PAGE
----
Alonzo Church (June 14, 1903 – August 11, 1995) was an eminent US mathematician and logician with works of major importance in mathematical logic, recursion theory, and theoretical computer science. He is best known for the lambda calculus, Church-Turing thesis, proving the undecidability of the Entscheidungsproblem, Frege–Church ontology, and the Church–Rosser theorem.
In 1936, Church created a method for defining functions called the lambda calculus (λ-calculus). Within λ-calculus, he explained the encoding of the natu.
- Full Name
- Alonzo church
- June 14, 1903
- August 11, 1995
- Net Worth
- $2 million
- election to the American Academy of Arts and Sciences in 1967
- election to the National Academy of Sciences and the British Academy in 1978
- Place of Birth
- Washington, D.C
- Fields of Expertise
- Computer Science
- Princeton University, Harvard University, University of Göttingen, University of Amsterdam, Case Western Reserve University
- Created a method for defining functions called the lambda calculus (λ-calculus). Wrote the monograph The Calculi of Lambda-conversion, which was later useful to others in developing the semantics for programming languages, and Co-created the Church–Turing thesis. He also developed a number of important theories about computability theory which are still being used today.
Who is Alonzo Church?
Alonzo Church was an American logician, mathematician, professor, and philosopher who contributed significantly to the foundations of theoretical computer science and invented what became known as the Lambda calculus. He is also known for the Church–Turing thesis, proving the unsolvability of the Entscheidungsproblem, the Church–Rosser theorem, and the Frege–Church ontology.
Alonzo was born in Washington, D.C., on June 14, 1903, where his father, Samuel Robbins Church, was a Justice of the Peace (JP) and a judge in the Municipal Court. The family later moved to Virginia after his father lost his job due to health problems. With help from his uncle, Church attended Ridgefield School for Boys in Ridgefield, Connecticut.
In 1920, Church graduated from Ridgefield High School and attended Princeton University, where he was a brilliant student. He published his first paper on Lorentz transformations and graduated in 1924 with a degree in mathematics. Princeton University awarded him a Ph.D. in mathematics after three years of study under Oswald Veblen.
With the help of a two-year National Research Fellowship, he was able to study at Harvard University from 1927 – 1928, Göttingen University in 1929, and Amsterdam University in 1930. In connection with an international symposium held in his honor, he received honorary Doctor of Science degrees from Princeton University in 1985, Case Western Reserve University in 1969, and the State University of New York in 1990.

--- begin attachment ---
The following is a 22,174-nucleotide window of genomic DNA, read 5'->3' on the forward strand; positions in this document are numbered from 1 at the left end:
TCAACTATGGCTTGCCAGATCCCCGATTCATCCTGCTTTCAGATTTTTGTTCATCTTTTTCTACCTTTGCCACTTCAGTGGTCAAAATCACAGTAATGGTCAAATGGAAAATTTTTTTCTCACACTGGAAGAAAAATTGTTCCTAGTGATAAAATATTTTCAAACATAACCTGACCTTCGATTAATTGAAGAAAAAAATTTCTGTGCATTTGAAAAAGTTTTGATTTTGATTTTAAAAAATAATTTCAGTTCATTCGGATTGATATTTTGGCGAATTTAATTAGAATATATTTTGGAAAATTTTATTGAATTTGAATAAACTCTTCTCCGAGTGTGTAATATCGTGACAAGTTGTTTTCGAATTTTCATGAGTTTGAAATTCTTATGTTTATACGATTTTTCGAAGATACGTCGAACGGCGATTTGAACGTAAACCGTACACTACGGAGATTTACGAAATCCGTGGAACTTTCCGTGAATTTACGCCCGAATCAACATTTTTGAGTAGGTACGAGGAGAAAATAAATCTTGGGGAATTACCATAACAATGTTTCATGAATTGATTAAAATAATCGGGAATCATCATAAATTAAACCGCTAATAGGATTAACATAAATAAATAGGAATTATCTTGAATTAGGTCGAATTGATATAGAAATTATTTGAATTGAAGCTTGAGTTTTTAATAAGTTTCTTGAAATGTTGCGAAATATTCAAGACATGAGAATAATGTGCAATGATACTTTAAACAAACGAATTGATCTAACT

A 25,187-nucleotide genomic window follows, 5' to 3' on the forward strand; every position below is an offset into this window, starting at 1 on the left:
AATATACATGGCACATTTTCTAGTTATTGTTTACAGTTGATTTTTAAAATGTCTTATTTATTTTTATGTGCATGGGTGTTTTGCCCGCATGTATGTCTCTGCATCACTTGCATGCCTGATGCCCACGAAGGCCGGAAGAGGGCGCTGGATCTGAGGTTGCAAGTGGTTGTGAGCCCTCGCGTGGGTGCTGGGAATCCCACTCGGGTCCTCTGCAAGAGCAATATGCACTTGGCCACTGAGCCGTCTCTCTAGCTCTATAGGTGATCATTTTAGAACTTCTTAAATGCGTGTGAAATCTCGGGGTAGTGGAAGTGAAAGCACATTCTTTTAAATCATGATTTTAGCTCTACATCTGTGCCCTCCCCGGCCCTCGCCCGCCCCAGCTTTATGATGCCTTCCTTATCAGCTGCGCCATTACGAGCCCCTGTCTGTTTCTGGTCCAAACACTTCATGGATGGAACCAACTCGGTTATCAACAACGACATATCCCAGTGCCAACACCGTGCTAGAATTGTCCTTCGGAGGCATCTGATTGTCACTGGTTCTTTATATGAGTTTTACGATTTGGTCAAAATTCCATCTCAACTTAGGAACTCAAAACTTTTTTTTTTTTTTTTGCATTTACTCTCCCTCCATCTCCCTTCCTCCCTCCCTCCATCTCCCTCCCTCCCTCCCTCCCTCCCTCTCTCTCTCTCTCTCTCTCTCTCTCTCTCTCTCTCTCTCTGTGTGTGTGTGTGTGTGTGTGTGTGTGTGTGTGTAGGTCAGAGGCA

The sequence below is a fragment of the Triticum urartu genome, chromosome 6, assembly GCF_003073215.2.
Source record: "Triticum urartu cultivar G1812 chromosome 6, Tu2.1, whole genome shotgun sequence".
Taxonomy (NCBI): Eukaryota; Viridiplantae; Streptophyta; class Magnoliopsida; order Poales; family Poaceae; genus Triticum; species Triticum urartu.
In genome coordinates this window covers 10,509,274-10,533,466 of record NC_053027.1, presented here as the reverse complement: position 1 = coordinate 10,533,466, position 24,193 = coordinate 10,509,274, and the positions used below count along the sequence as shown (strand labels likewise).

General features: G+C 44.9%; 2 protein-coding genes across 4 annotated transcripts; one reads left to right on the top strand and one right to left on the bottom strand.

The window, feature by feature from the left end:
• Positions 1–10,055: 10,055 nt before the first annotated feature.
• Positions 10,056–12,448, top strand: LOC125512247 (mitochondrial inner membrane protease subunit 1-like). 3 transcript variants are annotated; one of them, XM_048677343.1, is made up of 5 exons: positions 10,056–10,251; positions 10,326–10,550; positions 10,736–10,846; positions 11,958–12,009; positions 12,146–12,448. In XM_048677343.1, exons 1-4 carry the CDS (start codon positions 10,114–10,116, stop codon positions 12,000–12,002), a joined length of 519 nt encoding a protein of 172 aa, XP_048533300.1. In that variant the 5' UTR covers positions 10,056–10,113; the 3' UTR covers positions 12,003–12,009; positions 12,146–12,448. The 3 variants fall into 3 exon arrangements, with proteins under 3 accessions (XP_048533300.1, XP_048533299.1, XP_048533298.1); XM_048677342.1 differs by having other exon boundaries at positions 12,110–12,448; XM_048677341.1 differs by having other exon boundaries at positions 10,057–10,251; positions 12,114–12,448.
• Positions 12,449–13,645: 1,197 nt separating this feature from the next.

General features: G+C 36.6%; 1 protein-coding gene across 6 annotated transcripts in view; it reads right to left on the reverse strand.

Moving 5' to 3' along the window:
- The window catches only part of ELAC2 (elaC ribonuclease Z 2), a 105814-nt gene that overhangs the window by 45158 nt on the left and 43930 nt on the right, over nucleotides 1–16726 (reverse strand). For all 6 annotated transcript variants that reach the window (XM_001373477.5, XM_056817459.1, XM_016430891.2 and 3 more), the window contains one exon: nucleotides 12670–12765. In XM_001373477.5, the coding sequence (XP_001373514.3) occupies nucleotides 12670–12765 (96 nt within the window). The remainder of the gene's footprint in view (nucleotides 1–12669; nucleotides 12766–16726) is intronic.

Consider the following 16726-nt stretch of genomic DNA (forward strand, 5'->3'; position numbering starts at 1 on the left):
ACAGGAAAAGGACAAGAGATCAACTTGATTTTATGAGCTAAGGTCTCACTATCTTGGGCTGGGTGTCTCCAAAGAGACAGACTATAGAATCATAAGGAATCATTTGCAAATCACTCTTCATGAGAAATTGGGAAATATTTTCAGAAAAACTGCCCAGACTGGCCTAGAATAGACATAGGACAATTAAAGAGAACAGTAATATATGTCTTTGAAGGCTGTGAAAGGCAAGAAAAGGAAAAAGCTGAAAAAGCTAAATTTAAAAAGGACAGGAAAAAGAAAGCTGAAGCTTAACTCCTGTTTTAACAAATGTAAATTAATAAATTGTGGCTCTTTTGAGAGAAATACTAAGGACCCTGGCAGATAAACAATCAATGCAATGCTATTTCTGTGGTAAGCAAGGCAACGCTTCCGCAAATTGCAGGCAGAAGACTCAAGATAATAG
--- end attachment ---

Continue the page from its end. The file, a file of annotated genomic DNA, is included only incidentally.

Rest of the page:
From 1929 through 1967, he spent almost four decades at Princeton University instructing math and philosophy. He was promoted to Associate Professor in 1939 and to Professor in 1947, a position he held until 1961, when he became Professor of Mathematics and Philosophy. After retiring from Princeton in 1967, he became Kent Professor of Philosophy and Professor of Mathematics at the University of California. He continued teaching and undertaking research in Los Angeles until 1990, when he retired again, twenty-three years after he first retired! In 1992, he moved to Hudson, Ohio, where he spent the last three years of his life.
Church founded the Journal of Symbolic Logic in 1936 and edited its reviews section until 1979. Earlier in the Journal, he had published a paper entitled A Bibliography of Symbolic Logic, and the reviews section was meant to continue and expand upon this work. Here is a quote from the document where he explains its purpose. He wrote:
…This document’s purpose is to provide a complete, suitably indexed listing of all publications … in symbolic logic, wherever and in whatever language published … [giving] critical, analytical commentary.
What Did Alonzo Church Invent?
Lambda Calculus (λ-calculus)
In 1936, Church created a method for defining functions called the lambda calculus (λ-calculus). Within λ-calculus, he explained an encoding of the natural numbers called the Church numerals. A function on the natural numbers is called λ-computable if the corresponding function on the Church numerals can be represented by a term of the λ-calculus (equivalent to general recursive functions).